How long can a good branding strategy last? Bill Bernbach said that “A good branding strategy can remain untouched for decades.” Well, that statement was said in the 1950s before the internet and digital. Today’s branding strategy lifespan is less and less than it was before. You don’t want to rebrand your branding strategy every year, but I would recommend taking a serious look at your branding strategy every three years or so.
The Parisian taxi services have had the same strategy for over 20 years. Why would they change? However Uber’s business model and branding strategy has been met with an alarming success and has become a serious threat to the entire industry – revealing how antiquated and outdated their service has become.
If the Parisian Taxi Federation had been paying attention to what was going on in their industry, they would have seen Uber as a potential threat back when it was originally founded in 2009, and then an imminent threat when they launched UberX. Today the taxi federation’s success depends on how quickly and effectively they can update their branding strategy and business model to compete to this threat.
[EDITOR’S NOTE: As of 19 December, 2014, UberPop will be banned in France for ‘unfair advantage.’]
This is also happening to smaller and unknown snooty bars and restaurants who depend on a steady stream of tourists who have no way of alerting other tourists to stay away from the restaurant. Sites such as Trip Advisor is making all businesses and restaurants rethink their branding strategy.
What are some problems brand have distinguishing themselves from their competition? First things first, define your brand promise and selling proposition that ONLY you can offer people.
I have a small marketing budget, any advice? If you truly believe in your brand’s success, but lack the budget to advertise it, then seriously consider bringing in investors who are willing to put the necessary money into your marketing campaigns.
I want to do your job, any advice? Build your social network. It’s easier to find employment and move up in a company when you have other people recommending you.
How does your job fit into the advertising process? The commercial team creates the creative brief with the client and then hands it off to me. My job is to study the clients business and their consumers to discover the best way to reach their consumers. Typical digital solutions that digital agencies offer are:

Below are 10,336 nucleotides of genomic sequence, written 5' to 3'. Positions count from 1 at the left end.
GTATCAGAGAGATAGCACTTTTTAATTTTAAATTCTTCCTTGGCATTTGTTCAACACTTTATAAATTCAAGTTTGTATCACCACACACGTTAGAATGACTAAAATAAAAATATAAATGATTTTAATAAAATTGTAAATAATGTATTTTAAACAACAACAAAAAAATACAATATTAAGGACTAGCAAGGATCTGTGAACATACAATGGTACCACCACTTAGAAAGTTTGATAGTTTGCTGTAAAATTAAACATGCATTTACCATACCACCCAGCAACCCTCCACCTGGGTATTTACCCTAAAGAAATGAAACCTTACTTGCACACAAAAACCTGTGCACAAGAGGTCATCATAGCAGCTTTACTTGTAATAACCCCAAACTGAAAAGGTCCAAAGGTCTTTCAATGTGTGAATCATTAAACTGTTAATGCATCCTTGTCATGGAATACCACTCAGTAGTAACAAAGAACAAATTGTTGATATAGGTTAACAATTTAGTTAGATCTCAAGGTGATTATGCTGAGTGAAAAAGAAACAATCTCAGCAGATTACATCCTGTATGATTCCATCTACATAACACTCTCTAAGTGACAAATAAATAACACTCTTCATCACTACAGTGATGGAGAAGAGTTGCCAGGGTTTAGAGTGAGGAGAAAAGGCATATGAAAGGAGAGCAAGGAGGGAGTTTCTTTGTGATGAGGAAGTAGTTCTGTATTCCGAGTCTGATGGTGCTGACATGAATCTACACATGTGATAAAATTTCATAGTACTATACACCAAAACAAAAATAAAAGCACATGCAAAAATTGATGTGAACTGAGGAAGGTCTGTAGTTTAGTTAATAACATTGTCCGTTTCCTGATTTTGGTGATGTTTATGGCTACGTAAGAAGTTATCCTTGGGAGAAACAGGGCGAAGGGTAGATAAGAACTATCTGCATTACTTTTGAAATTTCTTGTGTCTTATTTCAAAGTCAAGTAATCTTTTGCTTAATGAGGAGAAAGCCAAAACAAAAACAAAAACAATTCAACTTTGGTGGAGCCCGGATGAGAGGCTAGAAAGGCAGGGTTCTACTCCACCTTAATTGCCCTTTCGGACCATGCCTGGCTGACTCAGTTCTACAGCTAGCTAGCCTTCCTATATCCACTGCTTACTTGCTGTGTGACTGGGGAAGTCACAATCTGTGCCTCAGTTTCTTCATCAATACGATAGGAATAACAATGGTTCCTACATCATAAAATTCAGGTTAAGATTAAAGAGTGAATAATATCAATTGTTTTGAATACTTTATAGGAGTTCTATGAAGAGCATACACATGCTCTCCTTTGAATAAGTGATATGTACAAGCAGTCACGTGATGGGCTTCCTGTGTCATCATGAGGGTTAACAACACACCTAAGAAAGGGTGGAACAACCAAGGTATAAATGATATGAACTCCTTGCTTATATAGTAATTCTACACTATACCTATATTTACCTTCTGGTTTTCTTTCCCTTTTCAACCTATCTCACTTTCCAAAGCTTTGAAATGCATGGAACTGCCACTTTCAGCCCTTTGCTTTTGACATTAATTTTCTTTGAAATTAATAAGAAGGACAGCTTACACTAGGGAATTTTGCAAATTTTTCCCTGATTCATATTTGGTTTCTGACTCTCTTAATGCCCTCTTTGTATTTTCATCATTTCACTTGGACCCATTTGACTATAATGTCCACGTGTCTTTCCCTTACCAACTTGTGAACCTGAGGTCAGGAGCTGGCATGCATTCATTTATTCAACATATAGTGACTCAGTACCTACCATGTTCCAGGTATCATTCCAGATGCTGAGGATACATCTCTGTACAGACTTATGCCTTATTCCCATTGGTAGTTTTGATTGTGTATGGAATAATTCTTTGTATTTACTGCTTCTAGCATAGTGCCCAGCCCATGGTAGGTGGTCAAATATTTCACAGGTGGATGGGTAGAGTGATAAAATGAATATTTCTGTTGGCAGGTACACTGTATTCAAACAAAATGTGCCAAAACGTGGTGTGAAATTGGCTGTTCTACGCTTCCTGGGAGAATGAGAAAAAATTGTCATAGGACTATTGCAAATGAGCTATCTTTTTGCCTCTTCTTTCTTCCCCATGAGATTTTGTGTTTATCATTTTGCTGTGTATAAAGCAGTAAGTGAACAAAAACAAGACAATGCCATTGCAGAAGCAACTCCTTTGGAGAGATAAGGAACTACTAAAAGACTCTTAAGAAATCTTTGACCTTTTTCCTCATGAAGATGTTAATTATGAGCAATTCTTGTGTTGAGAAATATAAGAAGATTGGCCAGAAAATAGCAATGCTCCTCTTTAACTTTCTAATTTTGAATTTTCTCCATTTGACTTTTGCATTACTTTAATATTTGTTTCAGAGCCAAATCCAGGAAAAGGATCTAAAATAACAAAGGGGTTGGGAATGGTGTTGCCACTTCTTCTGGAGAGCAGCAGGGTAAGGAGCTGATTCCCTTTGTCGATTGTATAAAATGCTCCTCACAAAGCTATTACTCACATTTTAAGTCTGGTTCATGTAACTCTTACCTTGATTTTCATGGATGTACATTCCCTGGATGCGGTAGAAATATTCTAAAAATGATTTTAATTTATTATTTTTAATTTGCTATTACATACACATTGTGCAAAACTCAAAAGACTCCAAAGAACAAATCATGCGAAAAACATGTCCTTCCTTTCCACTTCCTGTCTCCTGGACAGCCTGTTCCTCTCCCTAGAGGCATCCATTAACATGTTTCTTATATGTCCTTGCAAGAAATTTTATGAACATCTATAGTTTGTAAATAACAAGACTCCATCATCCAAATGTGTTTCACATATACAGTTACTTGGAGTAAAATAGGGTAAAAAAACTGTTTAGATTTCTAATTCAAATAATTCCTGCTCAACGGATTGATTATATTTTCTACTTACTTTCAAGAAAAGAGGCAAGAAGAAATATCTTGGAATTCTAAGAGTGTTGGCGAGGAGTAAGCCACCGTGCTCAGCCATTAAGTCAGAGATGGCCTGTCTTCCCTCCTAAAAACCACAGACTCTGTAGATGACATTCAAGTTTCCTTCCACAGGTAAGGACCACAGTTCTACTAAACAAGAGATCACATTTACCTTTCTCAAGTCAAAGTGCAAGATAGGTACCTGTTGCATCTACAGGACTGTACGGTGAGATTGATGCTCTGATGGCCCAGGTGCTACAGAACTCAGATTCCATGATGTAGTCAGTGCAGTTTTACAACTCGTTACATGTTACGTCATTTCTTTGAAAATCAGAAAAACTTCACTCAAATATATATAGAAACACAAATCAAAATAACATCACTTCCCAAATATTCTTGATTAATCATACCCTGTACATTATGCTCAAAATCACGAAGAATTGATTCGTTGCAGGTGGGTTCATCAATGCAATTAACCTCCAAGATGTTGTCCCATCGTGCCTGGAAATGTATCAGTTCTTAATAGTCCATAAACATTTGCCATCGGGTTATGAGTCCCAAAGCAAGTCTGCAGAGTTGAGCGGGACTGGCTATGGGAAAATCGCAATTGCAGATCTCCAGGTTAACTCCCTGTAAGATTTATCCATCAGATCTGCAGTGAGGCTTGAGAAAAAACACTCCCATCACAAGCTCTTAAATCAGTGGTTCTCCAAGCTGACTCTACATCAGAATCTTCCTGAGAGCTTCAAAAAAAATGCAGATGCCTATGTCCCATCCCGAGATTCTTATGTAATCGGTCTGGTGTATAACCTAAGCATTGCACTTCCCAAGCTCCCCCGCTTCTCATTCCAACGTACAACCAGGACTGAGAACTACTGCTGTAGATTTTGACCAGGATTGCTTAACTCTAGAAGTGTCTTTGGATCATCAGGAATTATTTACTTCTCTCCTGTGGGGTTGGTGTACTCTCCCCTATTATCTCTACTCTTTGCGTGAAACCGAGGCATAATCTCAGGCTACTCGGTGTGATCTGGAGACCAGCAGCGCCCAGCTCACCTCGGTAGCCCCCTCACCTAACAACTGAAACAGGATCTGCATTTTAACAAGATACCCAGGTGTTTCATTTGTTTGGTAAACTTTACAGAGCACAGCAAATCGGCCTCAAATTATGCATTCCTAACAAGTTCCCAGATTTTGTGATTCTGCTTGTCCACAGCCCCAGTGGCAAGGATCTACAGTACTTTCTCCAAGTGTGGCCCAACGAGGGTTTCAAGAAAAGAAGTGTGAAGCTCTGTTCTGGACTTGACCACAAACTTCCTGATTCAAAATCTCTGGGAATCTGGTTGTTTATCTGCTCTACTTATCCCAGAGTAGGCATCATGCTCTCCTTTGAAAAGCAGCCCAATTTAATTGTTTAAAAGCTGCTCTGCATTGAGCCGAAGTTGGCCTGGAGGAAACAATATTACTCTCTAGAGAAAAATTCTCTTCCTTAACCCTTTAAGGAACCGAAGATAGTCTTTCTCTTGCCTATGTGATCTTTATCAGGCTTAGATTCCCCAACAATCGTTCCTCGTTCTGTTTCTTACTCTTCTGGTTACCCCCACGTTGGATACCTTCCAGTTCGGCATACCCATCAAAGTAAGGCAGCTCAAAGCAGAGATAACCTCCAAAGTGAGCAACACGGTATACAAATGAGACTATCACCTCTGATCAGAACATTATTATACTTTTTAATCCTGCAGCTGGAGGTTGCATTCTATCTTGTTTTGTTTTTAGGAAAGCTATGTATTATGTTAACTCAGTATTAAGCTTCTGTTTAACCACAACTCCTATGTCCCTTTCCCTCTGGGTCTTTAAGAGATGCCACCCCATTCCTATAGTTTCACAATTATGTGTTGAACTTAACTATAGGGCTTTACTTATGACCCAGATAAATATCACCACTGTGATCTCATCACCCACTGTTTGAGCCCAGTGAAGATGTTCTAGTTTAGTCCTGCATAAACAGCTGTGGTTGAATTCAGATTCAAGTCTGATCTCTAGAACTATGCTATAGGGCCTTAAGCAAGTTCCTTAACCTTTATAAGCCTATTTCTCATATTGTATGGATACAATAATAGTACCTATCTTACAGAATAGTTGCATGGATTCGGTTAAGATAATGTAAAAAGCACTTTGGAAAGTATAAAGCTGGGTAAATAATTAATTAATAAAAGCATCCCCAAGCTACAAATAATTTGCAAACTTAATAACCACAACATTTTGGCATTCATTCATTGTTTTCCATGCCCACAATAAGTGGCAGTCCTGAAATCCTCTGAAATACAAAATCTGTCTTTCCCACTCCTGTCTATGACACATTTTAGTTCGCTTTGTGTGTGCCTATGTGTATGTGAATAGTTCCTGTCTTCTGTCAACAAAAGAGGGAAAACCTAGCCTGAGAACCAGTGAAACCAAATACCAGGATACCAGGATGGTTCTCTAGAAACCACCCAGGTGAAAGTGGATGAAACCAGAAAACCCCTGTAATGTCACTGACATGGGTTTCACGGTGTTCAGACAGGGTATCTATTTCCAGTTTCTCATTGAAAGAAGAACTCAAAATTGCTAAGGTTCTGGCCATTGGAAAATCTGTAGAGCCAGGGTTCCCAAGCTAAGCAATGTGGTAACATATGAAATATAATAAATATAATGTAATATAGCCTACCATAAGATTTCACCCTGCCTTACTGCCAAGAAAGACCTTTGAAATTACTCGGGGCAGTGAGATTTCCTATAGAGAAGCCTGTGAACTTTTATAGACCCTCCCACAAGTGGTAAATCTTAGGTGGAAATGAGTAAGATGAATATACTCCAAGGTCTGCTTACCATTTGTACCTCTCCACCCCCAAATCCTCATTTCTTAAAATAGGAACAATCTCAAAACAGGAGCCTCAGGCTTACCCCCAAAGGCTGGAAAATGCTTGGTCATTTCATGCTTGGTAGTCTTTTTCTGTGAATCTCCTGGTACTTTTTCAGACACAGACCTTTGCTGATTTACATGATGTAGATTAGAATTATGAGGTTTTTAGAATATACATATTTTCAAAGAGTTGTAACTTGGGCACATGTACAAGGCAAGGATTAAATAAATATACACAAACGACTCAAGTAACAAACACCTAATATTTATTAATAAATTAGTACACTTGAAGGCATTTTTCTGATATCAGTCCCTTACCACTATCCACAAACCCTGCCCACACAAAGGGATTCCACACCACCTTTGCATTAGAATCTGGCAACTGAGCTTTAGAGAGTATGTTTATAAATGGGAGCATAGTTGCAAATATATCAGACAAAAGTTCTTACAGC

- Display ads – banner display ads.
- Search Engine Advertising (SEA)
- Tracking and analytics.
- Mobile advertising campaigns.
- Cross device campaigns – ads that cross from computer to tablets and mobile.
Digital coordinators manage all these different digital campaign options to deliver to the client the final product.
What are some campaigns you have worked on?
Is there a digital screen size (desk top, mobile, tablet…) that you have found to be more profitable than others? This really depends on your objectives.
In terms of sales, consumers may feel more comfortable entering their credit card details into their desktop and laptop, however this is changing and I don’t believe that there is a battle between desktop and mobile. Honestly the size of the screen (laptop, desktop, tablet, mobile) isn’t really the issue anymore. The more important question to ask is ‘Which screen(s) do your consumers interact with the most, and why.’ In short, ‘What is your target consumer’s journey?’
Tell me about the consumer journey. Two questions you need to answer for this:
- 1. What do I want to say?
- 2. When would my consumer be most receptive to my message?
Consumers may use their phone more in the morning before work to browse the news and quickly check their email, and then after work during the transit home. During the day they will work on their laptops and desktops. In the evenings after 6:00PM and on the weekend consumers may use their tablet to relax, read and browse their favorite sites, and thus may be more open to your message, likely to share your articles and making a purchase. Knowing this about your target consumers, you’re better able to focus your digital advertising when they will be most receptive to it.
[EDITOR’S NOTE: In our interview, Ivan Pejcic, strategic planner for Ogilvy goes into detail about how to incorporate the consumer journey into a creative brief.]